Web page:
Graduate unemployment is a big problem and a key policy priority for many African governments, not least, the correlation between unemployment, poverty and conflict, which are forcing mainly young Africans to immigrate to Europe in search of livelihoods.
Part of the problem is that students are confronted with a system of higher education traditionally focused on educating for public-sector employment rather than for self-employment.
This phenomenon, most evident in East Africa particularly in Ethiopia and Uganda, creates a spectre of a region full of graduates without livelihoods.
Similarly, in Ghana, 41.6% of 25-29 years are unemployed most of them graduates, whilst in South Africa 7% of all graduates (although this percentage is much higher amongst black graduates) are currently unemployed.
As a consequence, there is a heavy emphasis on entrepreneurship education to address graduate unemployment. However, the way entrepreneurship curriculum is designed and taught in many African countries is not fit for purpose.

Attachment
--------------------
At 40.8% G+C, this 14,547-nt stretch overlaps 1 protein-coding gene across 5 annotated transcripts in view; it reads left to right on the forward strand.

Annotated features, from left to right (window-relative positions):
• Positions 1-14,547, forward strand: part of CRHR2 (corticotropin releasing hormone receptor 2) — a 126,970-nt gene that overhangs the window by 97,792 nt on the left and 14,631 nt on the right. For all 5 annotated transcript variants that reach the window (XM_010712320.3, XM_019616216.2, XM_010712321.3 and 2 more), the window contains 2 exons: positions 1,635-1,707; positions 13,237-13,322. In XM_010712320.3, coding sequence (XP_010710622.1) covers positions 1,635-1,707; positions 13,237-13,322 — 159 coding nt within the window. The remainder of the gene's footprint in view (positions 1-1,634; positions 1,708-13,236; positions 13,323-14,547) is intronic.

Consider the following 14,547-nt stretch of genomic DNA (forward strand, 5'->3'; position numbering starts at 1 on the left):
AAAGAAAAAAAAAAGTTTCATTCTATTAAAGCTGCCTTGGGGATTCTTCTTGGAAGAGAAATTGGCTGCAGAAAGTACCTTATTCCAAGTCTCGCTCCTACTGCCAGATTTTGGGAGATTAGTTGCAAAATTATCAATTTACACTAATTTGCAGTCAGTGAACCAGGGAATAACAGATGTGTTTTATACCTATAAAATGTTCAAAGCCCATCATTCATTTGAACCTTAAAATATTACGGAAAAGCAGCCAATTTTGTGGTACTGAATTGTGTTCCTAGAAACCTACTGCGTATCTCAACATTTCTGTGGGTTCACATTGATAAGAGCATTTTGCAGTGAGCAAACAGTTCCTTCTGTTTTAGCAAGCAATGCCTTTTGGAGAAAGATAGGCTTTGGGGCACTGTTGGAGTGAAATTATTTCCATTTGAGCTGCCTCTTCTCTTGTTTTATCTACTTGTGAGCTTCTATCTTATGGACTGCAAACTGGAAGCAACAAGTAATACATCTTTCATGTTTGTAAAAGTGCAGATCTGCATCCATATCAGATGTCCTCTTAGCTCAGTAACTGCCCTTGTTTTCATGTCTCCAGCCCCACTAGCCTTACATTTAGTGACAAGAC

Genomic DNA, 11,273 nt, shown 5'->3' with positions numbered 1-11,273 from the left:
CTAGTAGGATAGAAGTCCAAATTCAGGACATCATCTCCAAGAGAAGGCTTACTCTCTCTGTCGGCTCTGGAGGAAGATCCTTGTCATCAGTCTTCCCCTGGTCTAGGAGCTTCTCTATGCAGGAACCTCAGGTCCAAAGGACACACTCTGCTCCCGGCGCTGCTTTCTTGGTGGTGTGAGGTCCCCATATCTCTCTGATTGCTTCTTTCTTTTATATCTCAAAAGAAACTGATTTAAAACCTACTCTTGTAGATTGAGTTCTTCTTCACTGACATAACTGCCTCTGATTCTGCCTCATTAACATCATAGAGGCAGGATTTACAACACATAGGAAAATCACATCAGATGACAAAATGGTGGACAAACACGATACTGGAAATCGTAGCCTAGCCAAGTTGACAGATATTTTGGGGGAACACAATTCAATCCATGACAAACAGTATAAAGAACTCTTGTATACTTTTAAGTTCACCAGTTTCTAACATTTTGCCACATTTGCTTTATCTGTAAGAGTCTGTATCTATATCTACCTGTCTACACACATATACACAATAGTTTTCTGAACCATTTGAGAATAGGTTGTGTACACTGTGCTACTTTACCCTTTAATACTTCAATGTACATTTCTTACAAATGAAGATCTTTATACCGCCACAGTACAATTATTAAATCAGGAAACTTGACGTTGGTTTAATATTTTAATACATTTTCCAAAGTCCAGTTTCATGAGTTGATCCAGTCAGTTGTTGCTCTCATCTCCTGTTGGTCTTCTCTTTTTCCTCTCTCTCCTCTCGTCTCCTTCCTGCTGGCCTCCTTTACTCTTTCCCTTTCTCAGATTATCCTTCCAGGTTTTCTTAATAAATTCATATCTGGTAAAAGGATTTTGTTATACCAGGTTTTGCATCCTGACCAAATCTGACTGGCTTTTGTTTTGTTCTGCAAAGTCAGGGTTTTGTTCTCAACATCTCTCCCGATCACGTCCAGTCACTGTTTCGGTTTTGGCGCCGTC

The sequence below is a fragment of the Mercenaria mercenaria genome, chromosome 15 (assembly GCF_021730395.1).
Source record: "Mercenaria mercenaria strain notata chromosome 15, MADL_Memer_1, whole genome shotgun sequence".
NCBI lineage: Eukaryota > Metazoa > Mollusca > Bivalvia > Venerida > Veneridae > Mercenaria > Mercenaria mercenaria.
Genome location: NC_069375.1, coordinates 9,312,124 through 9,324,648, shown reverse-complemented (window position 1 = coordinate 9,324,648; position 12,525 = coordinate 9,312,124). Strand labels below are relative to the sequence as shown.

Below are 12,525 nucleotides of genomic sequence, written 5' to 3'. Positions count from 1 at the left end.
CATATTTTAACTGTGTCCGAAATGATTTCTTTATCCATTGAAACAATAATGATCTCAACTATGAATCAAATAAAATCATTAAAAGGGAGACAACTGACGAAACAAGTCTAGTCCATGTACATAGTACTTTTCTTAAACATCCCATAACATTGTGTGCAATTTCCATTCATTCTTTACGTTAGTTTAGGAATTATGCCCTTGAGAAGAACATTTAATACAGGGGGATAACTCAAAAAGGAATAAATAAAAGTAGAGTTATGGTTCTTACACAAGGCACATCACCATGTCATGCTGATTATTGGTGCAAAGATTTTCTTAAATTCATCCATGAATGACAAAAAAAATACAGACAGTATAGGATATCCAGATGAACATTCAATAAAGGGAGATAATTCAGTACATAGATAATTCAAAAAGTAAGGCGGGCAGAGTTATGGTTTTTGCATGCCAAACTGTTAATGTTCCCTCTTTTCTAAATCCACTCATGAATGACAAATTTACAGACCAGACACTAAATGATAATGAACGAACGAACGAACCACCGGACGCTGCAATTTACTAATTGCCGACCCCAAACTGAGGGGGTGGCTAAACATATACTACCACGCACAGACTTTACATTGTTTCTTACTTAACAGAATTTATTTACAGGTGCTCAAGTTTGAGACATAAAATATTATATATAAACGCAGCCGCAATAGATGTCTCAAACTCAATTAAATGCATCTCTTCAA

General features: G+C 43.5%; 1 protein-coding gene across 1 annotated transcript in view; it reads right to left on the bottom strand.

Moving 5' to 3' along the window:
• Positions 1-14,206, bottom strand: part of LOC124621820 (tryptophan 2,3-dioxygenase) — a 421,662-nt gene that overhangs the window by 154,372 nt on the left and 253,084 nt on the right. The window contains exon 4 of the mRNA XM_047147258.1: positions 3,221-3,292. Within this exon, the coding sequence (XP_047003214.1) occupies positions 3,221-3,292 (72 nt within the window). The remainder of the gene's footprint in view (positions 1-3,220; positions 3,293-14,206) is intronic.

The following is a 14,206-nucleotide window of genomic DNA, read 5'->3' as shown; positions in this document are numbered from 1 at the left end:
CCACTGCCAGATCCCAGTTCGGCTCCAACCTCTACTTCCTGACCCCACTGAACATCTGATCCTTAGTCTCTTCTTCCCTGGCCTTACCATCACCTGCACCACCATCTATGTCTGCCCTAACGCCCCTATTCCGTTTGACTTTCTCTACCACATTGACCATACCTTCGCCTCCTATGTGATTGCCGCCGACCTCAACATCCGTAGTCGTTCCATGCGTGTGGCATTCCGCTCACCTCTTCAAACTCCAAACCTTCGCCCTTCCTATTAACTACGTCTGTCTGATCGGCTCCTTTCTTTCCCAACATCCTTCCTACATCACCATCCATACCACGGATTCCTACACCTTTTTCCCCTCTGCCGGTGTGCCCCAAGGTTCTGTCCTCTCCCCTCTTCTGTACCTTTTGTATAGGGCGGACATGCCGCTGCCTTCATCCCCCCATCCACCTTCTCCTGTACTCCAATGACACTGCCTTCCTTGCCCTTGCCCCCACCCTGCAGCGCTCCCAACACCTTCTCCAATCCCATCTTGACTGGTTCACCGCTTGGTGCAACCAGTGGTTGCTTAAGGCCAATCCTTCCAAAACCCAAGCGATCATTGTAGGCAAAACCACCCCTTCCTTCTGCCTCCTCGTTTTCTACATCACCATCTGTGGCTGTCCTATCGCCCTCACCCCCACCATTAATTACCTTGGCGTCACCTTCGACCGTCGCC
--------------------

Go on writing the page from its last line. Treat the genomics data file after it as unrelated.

Graduates leave school without the necessary employability skills and competencies to respond to labour market demands.
Crucially, providing graduates with the knowledge and skills to create their own jobs is a precondition for human capital and sustainable development in Africa, particularly in countries emerging from conflict.
Thus, the main objective of HEED-Africa is to develop and implement a harmonised entrepreneurship education ecosystem in Sub-Saharan Africa through enhanced academic mobility across five regional higher education institutions.
The aim is to create the learning conditions that make it easy for tutors and students alike to increase their ability as graduates to become job creators rather than job seekers.
The expected outputs of the project include training of up to seventy-three masters and twenty-four doctorate students as well as twenty staff with the skills in entrepreneurialism in a way not currently offered at their own institutions.
The HEED-Africa research projects are expected to provide unique empirical insights into inter-institutional processes for harmonising entrepreneurship programmes through joint publications and conferences papers.
Overall, it supports the development of a more harmonized pedagogy for teaching, researching and transferability of entrepreneurship education best practices for graduate employment across the continent.